For instance, in Pittsburgh, heavy snow was falling in 21-degree air … then as winds shifted from northwesterly to southeasterly … the temperature plunged to 9 degrees, with the arrival of the cold front from the southeast! And while Pittsburgh was at 9 degrees (and heavy snow), hundreds of miles to the north, Buffalo was experiencing a balmy 54 degrees, heavy rain and hurricane-force gusts. It’s hard to believe that the District’s temperature was nearly 50 degrees warmer than Atlanta’s!

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2 hours ago, raindancewx said:

In the November 1950 storm, you had heavy snow on a south wind in Pittsburgh and a heavy rain event in Buffalo on a north wind, you can get all sorts of crazy stuff if  you have a strong high and low interacting in unusual ways. This is from the Washington Post on the 1950 storm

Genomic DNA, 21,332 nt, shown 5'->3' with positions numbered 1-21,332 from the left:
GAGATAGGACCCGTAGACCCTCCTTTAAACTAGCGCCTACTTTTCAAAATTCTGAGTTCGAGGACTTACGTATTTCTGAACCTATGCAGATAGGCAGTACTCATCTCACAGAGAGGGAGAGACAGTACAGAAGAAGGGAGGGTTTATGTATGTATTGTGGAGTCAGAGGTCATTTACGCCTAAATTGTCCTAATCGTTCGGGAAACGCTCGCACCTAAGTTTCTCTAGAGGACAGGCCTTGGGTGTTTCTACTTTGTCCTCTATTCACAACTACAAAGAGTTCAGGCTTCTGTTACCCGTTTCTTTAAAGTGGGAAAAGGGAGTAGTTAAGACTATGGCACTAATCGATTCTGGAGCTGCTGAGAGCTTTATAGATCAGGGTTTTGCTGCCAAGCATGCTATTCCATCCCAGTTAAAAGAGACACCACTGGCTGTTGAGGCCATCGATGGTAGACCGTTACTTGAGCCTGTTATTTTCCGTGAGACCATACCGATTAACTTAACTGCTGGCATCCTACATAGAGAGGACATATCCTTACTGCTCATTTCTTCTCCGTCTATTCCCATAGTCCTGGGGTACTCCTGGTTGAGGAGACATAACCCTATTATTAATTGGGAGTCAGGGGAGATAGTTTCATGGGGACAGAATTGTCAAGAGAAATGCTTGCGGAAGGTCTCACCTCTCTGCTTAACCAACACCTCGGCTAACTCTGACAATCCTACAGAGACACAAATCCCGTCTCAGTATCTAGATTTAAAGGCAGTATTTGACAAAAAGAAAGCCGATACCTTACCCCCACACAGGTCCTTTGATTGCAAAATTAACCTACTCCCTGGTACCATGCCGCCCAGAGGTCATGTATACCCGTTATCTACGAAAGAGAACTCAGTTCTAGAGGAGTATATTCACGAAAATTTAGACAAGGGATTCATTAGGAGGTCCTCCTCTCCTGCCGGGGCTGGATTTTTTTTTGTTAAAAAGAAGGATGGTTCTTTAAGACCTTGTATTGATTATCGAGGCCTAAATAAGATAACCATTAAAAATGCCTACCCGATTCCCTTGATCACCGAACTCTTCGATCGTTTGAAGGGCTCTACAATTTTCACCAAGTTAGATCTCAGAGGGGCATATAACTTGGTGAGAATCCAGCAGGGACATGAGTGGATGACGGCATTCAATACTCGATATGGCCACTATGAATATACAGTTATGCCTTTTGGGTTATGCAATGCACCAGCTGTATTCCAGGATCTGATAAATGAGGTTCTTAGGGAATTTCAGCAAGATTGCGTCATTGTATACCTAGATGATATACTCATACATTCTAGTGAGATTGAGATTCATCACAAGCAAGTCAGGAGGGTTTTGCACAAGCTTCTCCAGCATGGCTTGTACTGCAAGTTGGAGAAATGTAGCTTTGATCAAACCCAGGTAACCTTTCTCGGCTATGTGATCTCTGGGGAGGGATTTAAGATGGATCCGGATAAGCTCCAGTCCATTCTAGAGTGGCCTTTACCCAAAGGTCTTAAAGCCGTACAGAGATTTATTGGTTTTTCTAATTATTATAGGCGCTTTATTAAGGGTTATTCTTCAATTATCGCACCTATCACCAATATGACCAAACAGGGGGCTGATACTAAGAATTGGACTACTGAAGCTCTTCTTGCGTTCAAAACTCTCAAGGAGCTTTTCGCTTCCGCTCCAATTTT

For instance, in Pittsburgh, heavy snow was falling in 21-degree air … then as winds shifted from northwesterly to southeasterly … the temperature plunged to 9 degrees, with the arrival of the cold front from the southeast! And while Pittsburgh was at 9 degrees (and heavy snow), hundreds of miles to the north, Buffalo was experiencing a balmy 54 degrees, heavy rain and hurricane-force gusts. It’s hard to believe that the District’s temperature was nearly 50 degrees warmer than Atlanta’s!

 The 1950 storm featured snow on one side and rain on the other. That particular model run featured snow way down here but rain on every side of the storm otherwise.  It ended up being the only run that showed that solution. 

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@BhamParker

Here is a similar, but not identical set up from Dec 21, 2018.

giphy.gif

I mention it because I chased it up to 6000 feet and here is how the elevation changed the accumulations, at least as it was underway. I had to leave at about 6000 feet on Mt LeConte, I just didn't have the right gear for this:

 

giphy.gif

6" in about 3 hours and a 20 mph wind gusting to 30+

But below that, here is what it looked like at about

5000-5500 feet:

mpJuYuE.png

 

4500 - 5000 feet:

8spqAdw.png

 

2500 - 3000 feet: